Term in Asia 2009
Ian Butters, Tajhia Cartwright, Bart De Jong, Annika Duveneck,
Natasha Elder, Brett Granger, Tyler Krueger, Edgar Macias
Wow, we’ve come to the end of our journey. What a fantastic trip this has been! We finished up our study abroad tour with a trip to Hawaii, where we visited Pearl Harbor, spent some time at the Polynesian Cultural Center, and enjoyed the island’s beautiful beaches.
After another long period of traveling, we left Asia for Honolulu, Hawaii. With the changing time zones, we were able to gain a day! Once we arrived on the island, and received our traditional welcome leis, we took a shuttle bus to our hotel in Waikiki, dropped off our luggage, and headed straight to Cheeseburger in Paradise for some much welcomed American food. Following our lunch, we had the afternoon off to explore Waikiki.
For our second day in Hawaii, we visited Pearl Harbor. Upon our arrival, we had about thirty minutes to look around the center and take some pictures before heading into the centers theater for a twenty minute film about Pearl Harbor. This film really enhanced our visit. It provided excellent background information, and even featured footage obtained from the Japanese of the actual bombings. On top of actually visiting the memorial and standing above the sunken battleship U.S.S. Arizona, this film really helped bring history to life. Following the video, we took a short boat ride to the memorial where we saw the names of those lost during the attack, as well as the remains of the famous Arizona. Once we were picked back up by the boat, we had about thirty minutes until our shuttle bus was scheduled to pick us up. To pass the time, some students looked through the Pearl Harbor museum, while others visited the submarine museum just down the road. Soon afterwards, our bus picked us up and gave us a tour of the city, showing us the former royal palace, Trippler hospital, the prestigious Kamehameha School (a school where applicants must be at least 50% Hawaiian), as well as the home where President Barrack Obama was raised.
(Tajhia Cartwright, Natasha Elder, and Annika Duveneck at Pearl Harbor)
Next on our Hawaii “to-do list” was to visit the Polynesian Cultural Center. This was so neat! After a beautiful drive through the mountains, we arrived at the center and were assigned to our tour guide, Blanche, who was a native Samoan. Blanche, like most of the workers at the center, is a student at Brigham Young University – Hawaii, and part of her tuition is provided by the center. The main part of our tour included visits to replicas of various Polynesian villages, including Samoa, Tonga, Fiji, Tahiti, Hawaii, Aotearoa (also known as New Zealand), and Marquesas. We saw demonstrations on how to make fire and husk and milk coconuts, listened to traditional Aotearoan music and watched their dancing, learned how to hula dance, played Fijian music, and watched and listened to a drum performance. The drum show turned into comedy hour when three people from the audience were selected to try their hand at it. We had quite some characters up there! Midway through our tour, we stopped by the river and watched the canoe parade, where each country was represented by dancers on a moving boat. We were able to view their traditional dances, listen to native music, and see their beautiful costumes.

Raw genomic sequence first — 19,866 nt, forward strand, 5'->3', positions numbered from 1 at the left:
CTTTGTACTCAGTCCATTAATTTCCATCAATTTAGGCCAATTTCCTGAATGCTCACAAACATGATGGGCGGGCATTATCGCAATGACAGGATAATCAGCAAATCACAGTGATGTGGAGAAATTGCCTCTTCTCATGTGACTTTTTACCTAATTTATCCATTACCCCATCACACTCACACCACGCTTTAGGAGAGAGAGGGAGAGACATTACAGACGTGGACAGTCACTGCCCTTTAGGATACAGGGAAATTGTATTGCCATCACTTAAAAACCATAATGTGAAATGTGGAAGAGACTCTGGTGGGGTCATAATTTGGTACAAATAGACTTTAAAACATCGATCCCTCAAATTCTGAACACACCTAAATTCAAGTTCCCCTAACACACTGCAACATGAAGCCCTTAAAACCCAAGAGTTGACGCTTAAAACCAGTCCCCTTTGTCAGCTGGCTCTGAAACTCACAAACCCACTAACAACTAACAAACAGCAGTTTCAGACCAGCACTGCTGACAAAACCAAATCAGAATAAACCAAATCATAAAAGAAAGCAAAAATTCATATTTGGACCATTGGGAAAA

(Canoe Parade at the Polynesian Cultural Center)
After our tour ended, it was time for dinner. We ate at the delicious Ambassador Restaurant, where we had our choice of prime rib, crab, chicken, different salad mixings and fruit, soups, potatoes, rice, and some local dishes. One of them was the taro bread, a purple roll that is very popular in the area, as well as macadamia nut pie, which was absolutely delicious! Following our meal, we headed straight to the IMAX Theater where we watched a documentary about coral reefs. It was so cool! The colors and images we were shown were outstanding. We ended our fantastic day with a wonderful performance titled “Ha – Breath of Life.” This show allowed us a glimpse into various cultural moments in a Polynesian’s life, including the birth of a new baby, their maturation into adulthood, becoming a warrior, falling in love, getting married, and in turn, having a child. The music, dancing, and costumes were fabulous. One of the best parts of the performance was the fire show; these guys were amazing! What at treat!
(Bart de Jong and Annika Duveneck at Diamond Head State Monument)
Though we were only scheduled for one free day in Hawaii, Prof. Harris was able to allow us to keep our rooms for an extra day before our evening flight back to the mainland. Lucky us! For those two days, we continued to explore the island by swimming and snorkeling at North Shore, visiting the University of Hawaii, hiking the Diamond Head crater, and spending time at Waikiki. Before we left the island, we were strongly encouraged to check out Duke’s Canoe Club, a restaurant right on the beach where they play live music. So, for our last night of the trip, Prof. Harris and a few students ate a delicious sunset dinner at Duke’s.
(Dinner at Duke’s)
It’s so hard to believe our amazing trip has come to an end. I know I can speak for the rest of the students when I thank all of our friends, families, professors, Lisa Allen, Veched, and Prof. Harris for making this outstanding study tour possible. It was truly an unforgettable trip, and I know the memories we all have from it will last a lifetime.